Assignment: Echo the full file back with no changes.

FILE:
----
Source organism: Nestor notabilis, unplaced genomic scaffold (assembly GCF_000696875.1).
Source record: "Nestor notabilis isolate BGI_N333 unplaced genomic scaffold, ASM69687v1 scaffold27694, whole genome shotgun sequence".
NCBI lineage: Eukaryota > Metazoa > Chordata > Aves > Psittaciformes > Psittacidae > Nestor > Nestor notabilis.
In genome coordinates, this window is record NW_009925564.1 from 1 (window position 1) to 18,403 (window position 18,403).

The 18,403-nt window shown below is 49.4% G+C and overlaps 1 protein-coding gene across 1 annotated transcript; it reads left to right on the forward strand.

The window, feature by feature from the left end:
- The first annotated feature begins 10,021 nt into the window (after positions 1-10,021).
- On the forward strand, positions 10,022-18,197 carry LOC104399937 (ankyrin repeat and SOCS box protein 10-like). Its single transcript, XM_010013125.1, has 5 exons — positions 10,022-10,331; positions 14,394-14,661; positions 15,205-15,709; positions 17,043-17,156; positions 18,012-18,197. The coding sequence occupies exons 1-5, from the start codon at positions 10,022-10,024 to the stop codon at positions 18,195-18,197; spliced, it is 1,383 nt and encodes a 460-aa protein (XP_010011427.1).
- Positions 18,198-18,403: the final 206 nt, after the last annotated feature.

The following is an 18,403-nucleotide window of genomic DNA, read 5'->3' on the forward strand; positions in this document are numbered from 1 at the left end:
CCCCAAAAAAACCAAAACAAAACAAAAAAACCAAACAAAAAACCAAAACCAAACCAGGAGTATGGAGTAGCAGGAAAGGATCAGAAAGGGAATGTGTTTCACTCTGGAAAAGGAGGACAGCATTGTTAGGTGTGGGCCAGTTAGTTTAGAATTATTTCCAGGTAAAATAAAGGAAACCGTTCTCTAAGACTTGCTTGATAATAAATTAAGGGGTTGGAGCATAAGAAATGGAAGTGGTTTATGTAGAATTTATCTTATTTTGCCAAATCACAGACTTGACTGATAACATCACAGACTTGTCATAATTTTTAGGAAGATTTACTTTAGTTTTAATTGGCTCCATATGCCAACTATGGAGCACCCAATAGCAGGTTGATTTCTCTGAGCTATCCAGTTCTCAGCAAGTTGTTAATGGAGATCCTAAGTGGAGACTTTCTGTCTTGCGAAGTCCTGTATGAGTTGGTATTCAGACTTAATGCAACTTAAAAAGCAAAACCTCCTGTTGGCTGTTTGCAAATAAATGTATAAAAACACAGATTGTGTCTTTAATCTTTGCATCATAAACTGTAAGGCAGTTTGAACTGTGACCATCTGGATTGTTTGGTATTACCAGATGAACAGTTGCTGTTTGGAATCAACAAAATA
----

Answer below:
Source organism: Nestor notabilis, unplaced genomic scaffold (assembly GCF_000696875.1).
Source record: "Nestor notabilis isolate BGI_N333 unplaced genomic scaffold, ASM69687v1 scaffold27694, whole genome shotgun sequence".
NCBI lineage: Eukaryota > Metazoa > Chordata > Aves > Psittaciformes > Psittacidae > Nestor > Nestor notabilis.
In genome coordinates, this window is record NW_009925564.1 from 1 (window position 1) to 18,403 (window position 18,403).

The 18,403-nt window shown below is 49.4% G+C and overlaps 1 protein-coding gene across 1 annotated transcript; it reads left to right on the forward strand.

The window, feature by feature from the left end:
- The first annotated feature begins 10,021 nt into the window (after positions 1-10,021).
- On the forward strand, positions 10,022-18,197 carry LOC104399937 (ankyrin repeat and SOCS box protein 10-like). Its single transcript, XM_010013125.1, has 5 exons — positions 10,022-10,331; positions 14,394-14,661; positions 15,205-15,709; positions 17,043-17,156; positions 18,012-18,197. The coding sequence occupies exons 1-5, from the start codon at positions 10,022-10,024 to the stop codon at positions 18,195-18,197; spliced, it is 1,383 nt and encodes a 460-aa protein (XP_010011427.1).
- Positions 18,198-18,403: the final 206 nt, after the last annotated feature.

The following is an 18,403-nucleotide window of genomic DNA, read 5'->3' on the forward strand; positions in this document are numbered from 1 at the left end:
CCCCAAAAAAACCAAAACAAAACAAAAAAACCAAACAAAAAACCAAAACCAAACCAGGAGTATGGAGTAGCAGGAAAGGATCAGAAAGGGAATGTGTTTCACTCTGGAAAAGGAGGACAGCATTGTTAGGTGTGGGCCAGTTAGTTTAGAATTATTTCCAGGTAAAATAAAGGAAACCGTTCTCTAAGACTTGCTTGATAATAAATTAAGGGGTTGGAGCATAAGAAATGGAAGTGGTTTATGTAGAATTTATCTTATTTTGCCAAATCACAGACTTGACTGATAACATCACAGACTTGTCATAATTTTTAGGAAGATTTACTTTAGTTTTAATTGGCTCCATATGCCAACTATGGAGCACCCAATAGCAGGTTGATTTCTCTGAGCTATCCAGTTCTCAGCAAGTTGTTAATGGAGATCCTAAGTGGAGACTTTCTGTCTTGCGAAGTCCTGTATGAGTTGGTATTCAGACTTAATGCAACTTAAAAAGCAAAACCTCCTGTTGGCTGTTTGCAAATAAATGTATAAAAACACAGATTGTGTCTTTAATCTTTGCATCATAAACTGTAAGGCAGTTTGAACTGTGACCATCTGGATTGTTTGGTATTACCAGATGAACAGTTGCTGTTTGGAATCAACAAAATA